• Pro forma profit and loss statements calculate financial ratios and exclude one-time expenses for accuracy.
  • Pro forma statements are particularly useful for companies in the telecom and cable industries to present accurate financial performance.


What are the Limitations of Pro Forma Statements?

Investors should be aware that a company’s pro forma statements may contain figures and calculations that do not comply with the Generally Accepted Accounting Principles (or GAAP), the standards that public companies follow for their financial statements.

In fact, pro forma and GAAP statements vary greatly when it comes to their calculations. Pro forma statement results may have adjustments to GAAP numbers so they may highlight important aspects of a company’s operating performance.

It’s important to keep in mind that using a pro forma statement to grossly misconstrue GAAP results and mislead your investors is deemed fraudulent and punishable by law according to the U.S. Securities and Exchange Commission.

Here are some other limitations associated with pro forma statements:

  • Pro forma statements are projections and subject to uncertainty and depend on the underlying assumptions made. Flawed assumptions can result in inaccurate planning and execution.
  • Some pro forma statement formats exclude unsold inventory, indicating inefficient management of production.
  • Pro forma income statements for new businesses may not yield intended outcomes due to insufficient data, particularly if operating for a brief period.
  • Investors and analysts should carefully review pro forma income statements and exercise caution while evaluating what is and isn't included, as not all companies manipulate their earnings.


How Do I Create a Pro Forma Statement?

Below is a simple step-by-step guide on how to create and calculate the different aspects of a pro forma income statement. When you make one of these statements, be sure that you use as many details as possible throughout the entire process.

1. Create Your Baseline

The first step is to establish a baseline by analyzing the current and previous fiscal years. This baseline will serve as a reference point for your current financial status and will help you understand your revenue and cost growth rates if you make no changes to your current state assumptions.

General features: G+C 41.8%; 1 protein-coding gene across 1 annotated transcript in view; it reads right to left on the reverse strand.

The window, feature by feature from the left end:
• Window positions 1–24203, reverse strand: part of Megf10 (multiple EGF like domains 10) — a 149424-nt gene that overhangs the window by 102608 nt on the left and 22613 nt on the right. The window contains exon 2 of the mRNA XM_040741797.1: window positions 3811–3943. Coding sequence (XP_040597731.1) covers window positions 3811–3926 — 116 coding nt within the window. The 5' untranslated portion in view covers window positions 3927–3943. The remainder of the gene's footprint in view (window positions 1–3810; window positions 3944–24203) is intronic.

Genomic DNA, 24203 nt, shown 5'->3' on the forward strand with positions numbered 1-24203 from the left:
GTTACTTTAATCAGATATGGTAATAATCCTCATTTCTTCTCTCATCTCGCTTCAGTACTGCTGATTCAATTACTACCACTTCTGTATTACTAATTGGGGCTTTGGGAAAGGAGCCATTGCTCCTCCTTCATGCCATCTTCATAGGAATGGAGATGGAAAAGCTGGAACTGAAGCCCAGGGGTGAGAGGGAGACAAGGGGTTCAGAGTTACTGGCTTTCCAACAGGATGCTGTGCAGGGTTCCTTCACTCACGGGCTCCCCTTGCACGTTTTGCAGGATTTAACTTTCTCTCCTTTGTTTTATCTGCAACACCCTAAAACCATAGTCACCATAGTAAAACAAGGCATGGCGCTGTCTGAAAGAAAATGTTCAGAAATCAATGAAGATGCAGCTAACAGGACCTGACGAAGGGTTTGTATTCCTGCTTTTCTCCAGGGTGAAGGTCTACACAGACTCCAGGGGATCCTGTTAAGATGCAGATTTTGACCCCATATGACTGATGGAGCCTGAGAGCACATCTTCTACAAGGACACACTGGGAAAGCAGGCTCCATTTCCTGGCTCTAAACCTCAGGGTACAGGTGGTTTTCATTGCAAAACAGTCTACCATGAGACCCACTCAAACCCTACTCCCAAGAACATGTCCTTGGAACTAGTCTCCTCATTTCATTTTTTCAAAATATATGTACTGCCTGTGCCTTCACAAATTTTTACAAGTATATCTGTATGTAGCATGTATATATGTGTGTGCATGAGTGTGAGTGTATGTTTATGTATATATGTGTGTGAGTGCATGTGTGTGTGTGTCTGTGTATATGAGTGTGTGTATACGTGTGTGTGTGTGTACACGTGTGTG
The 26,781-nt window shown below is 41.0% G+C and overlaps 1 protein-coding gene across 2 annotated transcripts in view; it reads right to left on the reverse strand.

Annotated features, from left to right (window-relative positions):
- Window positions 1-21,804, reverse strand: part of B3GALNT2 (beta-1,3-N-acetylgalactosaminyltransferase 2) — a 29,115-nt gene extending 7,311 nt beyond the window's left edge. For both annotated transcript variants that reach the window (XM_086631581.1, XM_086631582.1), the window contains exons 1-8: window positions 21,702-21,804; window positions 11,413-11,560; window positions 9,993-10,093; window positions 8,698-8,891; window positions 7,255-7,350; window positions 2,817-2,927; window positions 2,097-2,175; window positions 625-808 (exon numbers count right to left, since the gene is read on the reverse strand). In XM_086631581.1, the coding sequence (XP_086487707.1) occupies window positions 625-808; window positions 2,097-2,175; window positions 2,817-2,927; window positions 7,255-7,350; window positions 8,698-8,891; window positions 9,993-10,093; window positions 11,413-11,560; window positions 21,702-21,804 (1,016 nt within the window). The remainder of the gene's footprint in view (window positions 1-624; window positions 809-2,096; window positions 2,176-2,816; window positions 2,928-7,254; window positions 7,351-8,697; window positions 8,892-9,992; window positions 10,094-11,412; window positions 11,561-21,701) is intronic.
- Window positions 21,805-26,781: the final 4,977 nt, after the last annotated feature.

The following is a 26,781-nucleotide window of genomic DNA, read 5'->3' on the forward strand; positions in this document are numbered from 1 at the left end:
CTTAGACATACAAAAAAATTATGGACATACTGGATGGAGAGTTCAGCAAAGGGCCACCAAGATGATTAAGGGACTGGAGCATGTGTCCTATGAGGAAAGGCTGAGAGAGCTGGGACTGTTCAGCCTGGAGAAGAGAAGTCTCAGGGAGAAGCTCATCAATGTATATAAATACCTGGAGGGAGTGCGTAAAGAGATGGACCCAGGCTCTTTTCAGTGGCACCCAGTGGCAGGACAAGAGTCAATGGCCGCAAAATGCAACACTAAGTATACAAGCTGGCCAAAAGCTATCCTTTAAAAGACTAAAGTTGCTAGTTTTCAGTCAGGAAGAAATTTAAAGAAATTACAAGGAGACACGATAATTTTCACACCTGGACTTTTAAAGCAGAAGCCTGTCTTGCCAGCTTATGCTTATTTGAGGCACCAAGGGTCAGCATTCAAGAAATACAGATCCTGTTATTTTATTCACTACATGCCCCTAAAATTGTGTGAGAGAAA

2. Add in Assumptions

The next step is to establish your assumptions for the next 3 to 5 years. To do this, you will need to consider your internal and external factors.

Internal Factors

By using your current year, or the last 12 months, as a benchmark, think about the present and future drivers for revenue for your business.

  • Do you plan on increasing your sales efforts or do you want to invest in other marketing channels?
  • How will these changes impact on your company’s revenue?
  • What is the lead time before these factors show an impact on your business revenue?

If you plan to expand your sales team, for instance, you will need to account for the startup time before it actually begins to have an impact on your revenue.

External Factors

Think about any market, competition, and regulatory changes you anticipate within the next few years that will impact on your company’s growth. (Market reports are a helpful resource when considering how industry trends, new technologies and other external factors may impact your revenue.)

It’s helpful to create a revenue model that allows you to input your assumptions and analyze all figures to ensure they are reasonable before you input them in your income statement. 

3. Gather Details From Your Income Statement

While determining your growth assumptions, it's important to also consider the associated costs and revenue impact that it may have on your business. To create an accurate pro forma income statement, you will need to include both sides of the equation.

Make sure to identify and categorize your costs correctly such as cost of sales, salaries of your salesforce, and marketing expenses so that they are placed into the right areas of your projected income statement.

4. Test Your Assumptions

The accuracy of your assumptions depends on the quality of your baseline data. Therefore, ensure that your revenue, expenses, and growth numbers are logical and free of errors. If some of your planned initiatives have not yielded the expected results, it is unlikely that they will in the future unless something changes.

Get multiple team members to review your model and assumptions. Creating various scenarios such as conservative, likely, and ambitious can help you identify the range of possible outcomes, set targets, and plan for stable progress.


In Closing

A pro forma income statement can help businesses to estimate their upcoming expenses, revenue, and profits, which can assist in financial planning, budgeting, and forecasting. As a result, it is an essential financial document that can aid business owners in planning and forecasting their financial performance.

Pro forma income statements are also beneficial for investors and lenders that need to determine a company’s financial health and growth potential.

The various types of pro forma statements all have their advantages and disadvantages but it’s important to keep in mind that they are just estimates and their accuracy depends on the correctness of the underlying assumptions. As such, be as thorough as possible and consider all internal and external factors when creating such statements.